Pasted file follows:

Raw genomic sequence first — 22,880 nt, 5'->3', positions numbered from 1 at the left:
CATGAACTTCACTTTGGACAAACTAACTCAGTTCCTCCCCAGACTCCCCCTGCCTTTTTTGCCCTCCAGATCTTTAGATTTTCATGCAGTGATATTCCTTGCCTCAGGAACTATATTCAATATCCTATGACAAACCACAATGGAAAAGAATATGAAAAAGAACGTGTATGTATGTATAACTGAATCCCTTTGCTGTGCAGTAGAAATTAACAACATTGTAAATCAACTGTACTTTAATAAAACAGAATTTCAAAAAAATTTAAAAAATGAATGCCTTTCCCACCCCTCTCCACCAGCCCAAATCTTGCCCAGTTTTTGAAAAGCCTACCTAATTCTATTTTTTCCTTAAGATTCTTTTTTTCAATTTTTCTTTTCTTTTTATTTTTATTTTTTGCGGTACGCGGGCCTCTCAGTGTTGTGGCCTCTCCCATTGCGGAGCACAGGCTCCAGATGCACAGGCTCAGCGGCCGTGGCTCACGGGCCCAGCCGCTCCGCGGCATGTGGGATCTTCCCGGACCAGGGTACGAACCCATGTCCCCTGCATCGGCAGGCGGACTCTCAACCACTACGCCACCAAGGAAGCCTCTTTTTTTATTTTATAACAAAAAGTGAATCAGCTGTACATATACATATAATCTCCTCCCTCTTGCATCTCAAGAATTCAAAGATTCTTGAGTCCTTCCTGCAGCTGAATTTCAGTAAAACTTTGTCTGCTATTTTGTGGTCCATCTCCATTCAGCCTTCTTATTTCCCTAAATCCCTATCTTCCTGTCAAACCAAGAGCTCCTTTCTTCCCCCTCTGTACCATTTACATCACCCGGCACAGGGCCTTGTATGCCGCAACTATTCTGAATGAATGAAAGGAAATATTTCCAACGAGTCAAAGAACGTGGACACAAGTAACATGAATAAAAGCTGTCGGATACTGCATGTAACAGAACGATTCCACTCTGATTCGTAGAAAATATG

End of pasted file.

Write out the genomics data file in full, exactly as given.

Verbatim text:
Raw genomic sequence first — 22,880 nt, 5'->3', positions numbered from 1 at the left:
CATGAACTTCACTTTGGACAAACTAACTCAGTTCCTCCCCAGACTCCCCCTGCCTTTTTTGCCCTCCAGATCTTTAGATTTTCATGCAGTGATATTCCTTGCCTCAGGAACTATATTCAATATCCTATGACAAACCACAATGGAAAAGAATATGAAAAAGAACGTGTATGTATGTATAACTGAATCCCTTTGCTGTGCAGTAGAAATTAACAACATTGTAAATCAACTGTACTTTAATAAAACAGAATTTCAAAAAAATTTAAAAAATGAATGCCTTTCCCACCCCTCTCCACCAGCCCAAATCTTGCCCAGTTTTTGAAAAGCCTACCTAATTCTATTTTTTCCTTAAGATTCTTTTTTTCAATTTTTCTTTTCTTTTTATTTTTATTTTTTGCGGTACGCGGGCCTCTCAGTGTTGTGGCCTCTCCCATTGCGGAGCACAGGCTCCAGATGCACAGGCTCAGCGGCCGTGGCTCACGGGCCCAGCCGCTCCGCGGCATGTGGGATCTTCCCGGACCAGGGTACGAACCCATGTCCCCTGCATCGGCAGGCGGACTCTCAACCACTACGCCACCAAGGAAGCCTCTTTTTTTATTTTATAACAAAAAGTGAATCAGCTGTACATATACATATAATCTCCTCCCTCTTGCATCTCAAGAATTCAAAGATTCTTGAGTCCTTCCTGCAGCTGAATTTCAGTAAAACTTTGTCTGCTATTTTGTGGTCCATCTCCATTCAGCCTTCTTATTTCCCTAAATCCCTATCTTCCTGTCAAACCAAGAGCTCCTTTCTTCCCCCTCTGTACCATTTACATCACCCGGCACAGGGCCTTGTATGCCGCAACTATTCTGAATGAATGAAAGGAAATATTTCCAACGAGTCAAAGAACGTGGACACAAGTAACATGAATAAAAGCTGTCGGATACTGCATGTAACAGAACGATTCCACTCTGATTCGTAGAAAATATG